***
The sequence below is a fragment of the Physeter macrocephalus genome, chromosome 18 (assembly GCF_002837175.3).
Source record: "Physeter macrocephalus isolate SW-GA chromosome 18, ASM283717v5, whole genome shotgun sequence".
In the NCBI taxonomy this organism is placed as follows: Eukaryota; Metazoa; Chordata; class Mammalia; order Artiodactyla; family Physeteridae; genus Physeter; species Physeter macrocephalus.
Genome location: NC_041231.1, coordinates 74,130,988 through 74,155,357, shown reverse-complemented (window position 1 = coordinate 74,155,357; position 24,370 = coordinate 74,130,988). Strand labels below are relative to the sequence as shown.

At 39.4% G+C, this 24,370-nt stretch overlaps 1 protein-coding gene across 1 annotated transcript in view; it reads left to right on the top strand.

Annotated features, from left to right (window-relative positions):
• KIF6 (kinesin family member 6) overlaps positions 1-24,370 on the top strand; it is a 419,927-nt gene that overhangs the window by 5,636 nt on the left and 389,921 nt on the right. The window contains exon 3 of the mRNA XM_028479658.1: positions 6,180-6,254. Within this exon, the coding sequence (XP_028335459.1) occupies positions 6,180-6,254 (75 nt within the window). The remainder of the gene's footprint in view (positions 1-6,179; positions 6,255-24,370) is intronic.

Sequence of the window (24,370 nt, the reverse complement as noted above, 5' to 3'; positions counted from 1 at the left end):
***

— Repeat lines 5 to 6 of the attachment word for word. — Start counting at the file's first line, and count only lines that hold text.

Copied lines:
At 39.4% G+C, this 24,370-nt stretch overlaps 1 protein-coding gene across 1 annotated transcript in view; it reads left to right on the top strand.

Annotated features, from left to right (window-relative positions):